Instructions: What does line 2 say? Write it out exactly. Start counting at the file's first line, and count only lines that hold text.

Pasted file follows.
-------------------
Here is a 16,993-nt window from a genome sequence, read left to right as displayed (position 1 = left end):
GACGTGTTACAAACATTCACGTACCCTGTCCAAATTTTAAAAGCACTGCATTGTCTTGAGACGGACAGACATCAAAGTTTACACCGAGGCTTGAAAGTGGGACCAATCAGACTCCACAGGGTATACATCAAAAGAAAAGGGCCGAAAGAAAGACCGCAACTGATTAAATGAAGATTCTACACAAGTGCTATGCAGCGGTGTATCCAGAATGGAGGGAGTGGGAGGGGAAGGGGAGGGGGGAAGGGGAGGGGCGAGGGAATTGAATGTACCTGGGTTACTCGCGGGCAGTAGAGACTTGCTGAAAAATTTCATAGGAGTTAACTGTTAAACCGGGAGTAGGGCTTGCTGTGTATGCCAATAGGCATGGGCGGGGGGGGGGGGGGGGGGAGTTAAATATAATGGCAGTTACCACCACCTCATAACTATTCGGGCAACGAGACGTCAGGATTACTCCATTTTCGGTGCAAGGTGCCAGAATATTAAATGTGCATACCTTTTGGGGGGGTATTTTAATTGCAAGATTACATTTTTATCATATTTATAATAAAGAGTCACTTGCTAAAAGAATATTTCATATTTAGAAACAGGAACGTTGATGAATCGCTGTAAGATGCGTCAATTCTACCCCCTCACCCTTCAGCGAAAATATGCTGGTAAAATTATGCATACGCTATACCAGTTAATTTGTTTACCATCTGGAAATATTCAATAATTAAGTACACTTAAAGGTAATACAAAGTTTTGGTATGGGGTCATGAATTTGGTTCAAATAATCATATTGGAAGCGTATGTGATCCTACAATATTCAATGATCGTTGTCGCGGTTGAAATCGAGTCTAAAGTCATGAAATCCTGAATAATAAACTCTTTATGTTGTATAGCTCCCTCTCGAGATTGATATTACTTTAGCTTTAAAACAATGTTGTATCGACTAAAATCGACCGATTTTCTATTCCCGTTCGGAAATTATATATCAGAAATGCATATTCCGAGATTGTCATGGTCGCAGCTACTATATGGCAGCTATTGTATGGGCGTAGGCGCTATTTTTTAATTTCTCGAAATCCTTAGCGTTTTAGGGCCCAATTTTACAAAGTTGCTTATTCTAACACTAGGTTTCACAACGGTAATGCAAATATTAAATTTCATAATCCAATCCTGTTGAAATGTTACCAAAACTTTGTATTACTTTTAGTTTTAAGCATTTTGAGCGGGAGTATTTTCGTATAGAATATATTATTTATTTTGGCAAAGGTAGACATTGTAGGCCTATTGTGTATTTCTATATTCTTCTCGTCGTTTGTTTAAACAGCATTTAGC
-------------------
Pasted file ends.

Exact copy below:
GACGTGTTACAAACATTCACGTACCCTGTCCAAATTTTAAAAGCACTGCATTGTCTTGAGACGGACAGACATCAAAGTTTACACCGAGGCTTGAAAGTGGGACCAATCAGACTCCACAGGGTATACATCAAAAGAAAAGGGCCGAAAGAAAGACCGCAACTGATTAAATGAAGATTCTACACAAGTGCTATGCAGCGGTGTATCCAGAATGGAGGGAGTGGGAGGGGAAGGGGAGGGGGGAAGGGGAGGGGCGAGGGAATTGAATGTACCTGGGTTACTCGCGGGCAGTAGAGACTTGCTGAAAAATTTCATAGGAGTTAACTGTTAAACCGGGAGTAGGGCTTGCTGTGTATGCCAATAGGCATGGGCGGGGGGGGGGGGGGGGGGAGTTAAATATAATGGCAGTTACCACCACCTCATAACTATTCGGGCAACGAGACGTCAGGATTACTCCATTTTCGGTGCAAGGTGCCAGAATATTAAATGTGCATACCTTTTGGGGGGGTATTTTAATTGCAAGATTACATTTTTATCATATTTATAATAAAGAGTCACTTGCTAAAAGAATATTTCATATTTAGAAACAGGAACGTTGATGAATCGCTGTAAGATGCGTCAATTCTACCCCCTCACCCTTCAGCGAAAATATGCTGGTAAAATTATGCATACGCTATACCAGTTAATTTGTTTACCATCTGGAAATATTCAATAATTAAGTACACTTAAAGGTAATACAAAGTTTTGGTATGGGGTCATGAATTTGGTTCAAATAATCATATTGGAAGCGTATGTGATCCTACAATATTCAATGATCGTTGTCGCGGTTGAAATCGAGTCTAAAGTCATGAAATCCTGAATAATAAACTCTTTATGTTGTATAGCTCCCTCTCGAGATTGATATTACTTTAGCTTTAAAACAATGTTGTATCGACTAAAATCGACCGATTTTCTATTCCCGTTCGGAAATTATATATCAGAAATGCATATTCCGAGATTGTCATGGTCGCAGCTACTATATGGCAGCTATTGTATGGGCGTAGGCGCTATTTTTTAATTTCTCGAAATCCTTAGCGTTTTAGGGCCCAATTTTACAAAGTTGCTTATTCTAACACTAGGTTTCACAACGGTAATGCAAATATTAAATTTCATAATCCAATCCTGTTGAAATGTTACCAAAACTTTGTATTACTTTTAGTTTTAAGCATTTTGAGCGGGAGTATTTTCGTATAGAATATATTATTTATTTTGGCAAAGGTAGACATTGTAGGCCTATTGTGTATTTCTATATTCTTCTCGTCGTTTGTTTAAACAGCATTTAGC